Security, but no Master Key

By far the majority of my work, these days, is either interstate or international. In even a dispute arising under the biggest South Australian project with which I am currently dealing (no names, no pack drill, but it is a very large project) is being dealt with in New South Wales (I am pretty much the only lawyer based in South Australia involved in the dispute).

Also, the majority of my work (not all of it, of course) deals with the adjudication of disputes under what is known, in Australia, as the security of payment legislation[1]. I do not think I have dealt with any security of payment issues in the ACT. But I have been instructed, and have acted, in security of payment disputes in every other state and territory. And of course New Zealand.

It is utterly bizarre that there is a different statutory regime in every State and Territory. I have particular sympathy for the specialist subcontractors who enter into contracts all around Australia. These contracts are often for many tens of millions of dollars, and the commercial people who are responsible for these contracts cannot reasonably be expected to get their heads around the different legislation in every State and Territory in Australia.

The Queensland legislation, now called Building Industry Fairness (Security Of Payment) Act 2017 contains (according to my computer’s count) 40,900 words. Victoria’s effort, on the other hand, known as the Building and Construction Industry Security of Payment Act 2002, contains a mere 17,539 words. Both of these outstrip the most populous state, New South Wales, where the legislation is 15,750 words. These counts do not include regulations made under the primary legislation.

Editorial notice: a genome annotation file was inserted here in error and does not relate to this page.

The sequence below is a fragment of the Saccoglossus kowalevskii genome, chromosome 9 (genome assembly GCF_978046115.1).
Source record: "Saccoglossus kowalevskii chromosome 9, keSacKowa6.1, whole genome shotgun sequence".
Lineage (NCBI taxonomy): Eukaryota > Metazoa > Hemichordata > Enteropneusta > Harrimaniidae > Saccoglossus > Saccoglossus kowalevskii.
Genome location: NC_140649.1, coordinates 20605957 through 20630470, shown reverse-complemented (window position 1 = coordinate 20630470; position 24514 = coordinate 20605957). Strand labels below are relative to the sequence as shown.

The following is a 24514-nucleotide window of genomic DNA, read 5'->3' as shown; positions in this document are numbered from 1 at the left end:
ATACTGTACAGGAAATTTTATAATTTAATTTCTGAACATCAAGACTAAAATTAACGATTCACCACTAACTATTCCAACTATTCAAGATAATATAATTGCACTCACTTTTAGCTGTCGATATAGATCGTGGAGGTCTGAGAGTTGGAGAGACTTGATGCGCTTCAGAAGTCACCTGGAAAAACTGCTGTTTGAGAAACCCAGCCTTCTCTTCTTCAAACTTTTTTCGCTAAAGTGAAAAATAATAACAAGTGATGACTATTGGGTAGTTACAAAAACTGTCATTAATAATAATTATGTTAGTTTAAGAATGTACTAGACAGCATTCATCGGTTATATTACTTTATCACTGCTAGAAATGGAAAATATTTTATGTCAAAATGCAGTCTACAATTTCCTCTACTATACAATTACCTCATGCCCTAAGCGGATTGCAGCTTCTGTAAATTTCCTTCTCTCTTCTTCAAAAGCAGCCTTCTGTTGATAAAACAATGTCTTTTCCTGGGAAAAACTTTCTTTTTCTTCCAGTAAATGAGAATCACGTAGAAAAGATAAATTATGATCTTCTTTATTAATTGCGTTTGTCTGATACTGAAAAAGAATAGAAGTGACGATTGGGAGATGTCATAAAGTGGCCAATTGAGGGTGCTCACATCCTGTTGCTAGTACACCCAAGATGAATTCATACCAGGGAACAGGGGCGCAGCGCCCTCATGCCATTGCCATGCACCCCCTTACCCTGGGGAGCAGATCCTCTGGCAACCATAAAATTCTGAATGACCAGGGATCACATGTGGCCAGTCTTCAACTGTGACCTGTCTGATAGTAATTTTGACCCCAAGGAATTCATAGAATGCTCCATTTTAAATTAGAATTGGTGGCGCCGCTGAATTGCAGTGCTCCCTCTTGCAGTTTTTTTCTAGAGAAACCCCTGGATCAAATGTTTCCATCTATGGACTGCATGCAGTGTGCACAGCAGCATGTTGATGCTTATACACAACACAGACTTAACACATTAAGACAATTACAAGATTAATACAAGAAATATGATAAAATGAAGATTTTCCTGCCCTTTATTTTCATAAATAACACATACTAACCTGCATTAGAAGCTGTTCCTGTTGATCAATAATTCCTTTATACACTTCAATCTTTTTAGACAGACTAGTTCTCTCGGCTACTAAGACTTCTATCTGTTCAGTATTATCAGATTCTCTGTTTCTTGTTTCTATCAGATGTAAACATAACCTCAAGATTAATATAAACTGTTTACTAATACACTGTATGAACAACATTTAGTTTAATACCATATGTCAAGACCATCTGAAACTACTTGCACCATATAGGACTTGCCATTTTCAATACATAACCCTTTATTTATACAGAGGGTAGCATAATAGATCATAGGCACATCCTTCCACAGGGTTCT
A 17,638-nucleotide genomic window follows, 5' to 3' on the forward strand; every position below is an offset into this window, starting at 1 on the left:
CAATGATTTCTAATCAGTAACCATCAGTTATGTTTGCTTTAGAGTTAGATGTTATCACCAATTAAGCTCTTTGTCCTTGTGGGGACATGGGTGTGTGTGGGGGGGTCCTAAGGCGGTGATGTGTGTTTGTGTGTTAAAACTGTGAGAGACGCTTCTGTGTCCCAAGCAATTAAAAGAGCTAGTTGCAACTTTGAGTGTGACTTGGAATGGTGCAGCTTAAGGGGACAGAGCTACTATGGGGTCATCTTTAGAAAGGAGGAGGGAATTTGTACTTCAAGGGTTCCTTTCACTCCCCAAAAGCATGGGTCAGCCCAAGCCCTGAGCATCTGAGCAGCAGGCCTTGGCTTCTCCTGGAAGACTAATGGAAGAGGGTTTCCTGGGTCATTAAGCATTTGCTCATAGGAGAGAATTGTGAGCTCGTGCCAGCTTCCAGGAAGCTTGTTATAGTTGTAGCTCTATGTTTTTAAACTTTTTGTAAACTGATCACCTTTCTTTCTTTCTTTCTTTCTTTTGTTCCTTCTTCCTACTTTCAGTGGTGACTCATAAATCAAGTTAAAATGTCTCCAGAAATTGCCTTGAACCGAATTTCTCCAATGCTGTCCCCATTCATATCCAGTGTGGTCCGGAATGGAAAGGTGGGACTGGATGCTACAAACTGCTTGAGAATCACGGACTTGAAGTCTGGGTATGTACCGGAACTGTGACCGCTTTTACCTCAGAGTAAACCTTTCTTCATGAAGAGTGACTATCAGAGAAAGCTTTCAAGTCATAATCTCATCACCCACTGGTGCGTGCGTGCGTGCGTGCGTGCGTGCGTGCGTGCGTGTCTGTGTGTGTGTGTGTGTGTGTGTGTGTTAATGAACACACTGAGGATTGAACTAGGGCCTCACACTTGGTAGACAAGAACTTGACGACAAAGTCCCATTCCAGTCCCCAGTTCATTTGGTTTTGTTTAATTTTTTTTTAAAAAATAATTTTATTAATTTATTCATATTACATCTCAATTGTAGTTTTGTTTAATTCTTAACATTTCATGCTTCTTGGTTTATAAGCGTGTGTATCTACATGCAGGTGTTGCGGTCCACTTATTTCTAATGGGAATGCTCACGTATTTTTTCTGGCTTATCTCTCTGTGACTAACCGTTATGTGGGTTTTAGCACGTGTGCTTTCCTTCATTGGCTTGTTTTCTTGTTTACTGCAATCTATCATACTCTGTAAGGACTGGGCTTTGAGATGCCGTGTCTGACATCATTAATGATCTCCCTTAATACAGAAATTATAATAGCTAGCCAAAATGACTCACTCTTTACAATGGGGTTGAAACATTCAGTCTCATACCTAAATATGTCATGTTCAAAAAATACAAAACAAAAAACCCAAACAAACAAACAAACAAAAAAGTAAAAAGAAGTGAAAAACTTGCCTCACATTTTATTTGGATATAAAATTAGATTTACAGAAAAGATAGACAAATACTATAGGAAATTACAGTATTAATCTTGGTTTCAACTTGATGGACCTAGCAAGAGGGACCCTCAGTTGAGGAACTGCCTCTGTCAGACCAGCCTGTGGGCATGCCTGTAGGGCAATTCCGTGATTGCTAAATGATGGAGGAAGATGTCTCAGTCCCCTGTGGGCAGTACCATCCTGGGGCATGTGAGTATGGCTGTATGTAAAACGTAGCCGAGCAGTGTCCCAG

But prolixity is not everything. I think we have to give the prize for sheer Byzantine obscurity to the Victorian legislation. It has this unique and obscure concept of excluded amounts, which was originally intended to spike the guns of claimants. But the law is like a balloon. Push it in at one point, and it expands in another.

It is, quite frankly, bonkers that every State and Territory has a different security of payment regime. A number of bodies and reports have remarked the same thing, including the Society of Construction Law Australia and John Murray in his report the federal government. It would be perfectly legitimate, in constitutional terms, for the federal government to intervene, since the overwhelming majority of security of payment issues can be dealt with as a matter of corporations law. But right now, of course, the Federal Government has other fish to fry.

But there is a also a more permanent thing here. Australia is a relatively rich country. It has about 25 million people in its population, but only a very small fraction of this is necessary for the production of its wealth. Something has to be found for all the other people to do. And one of those things is vastly inflated governmental and legal interference in almost every respect of human endeavour and commercial life. There are those who believe that it is perfectly legitimate, and indeed desirable, to involve the courts and lawyers in completely pointless exercises, such as pleadings battles which boil down to arguments about the counting of angels dancing on pinheads. It all makes work, as Flanders and Swann used to say, for the working man to do.

Traditionally, it is military world wars which tend to break that mould. And the coronavirus might be regarded as something akin to a war in this regard. Australia is two or three weeks behind Europe, but can expect something akin to martial law before long. Human rights lawyers will, of course, complain. But one conceivable positive outcome is that these catastrophic times do sometimes disturb the complacent ossification of administrative and legal systems.

We shall see.




[1] It is a misnomer, based on what is now a historical obscurity. But the name has stuck.

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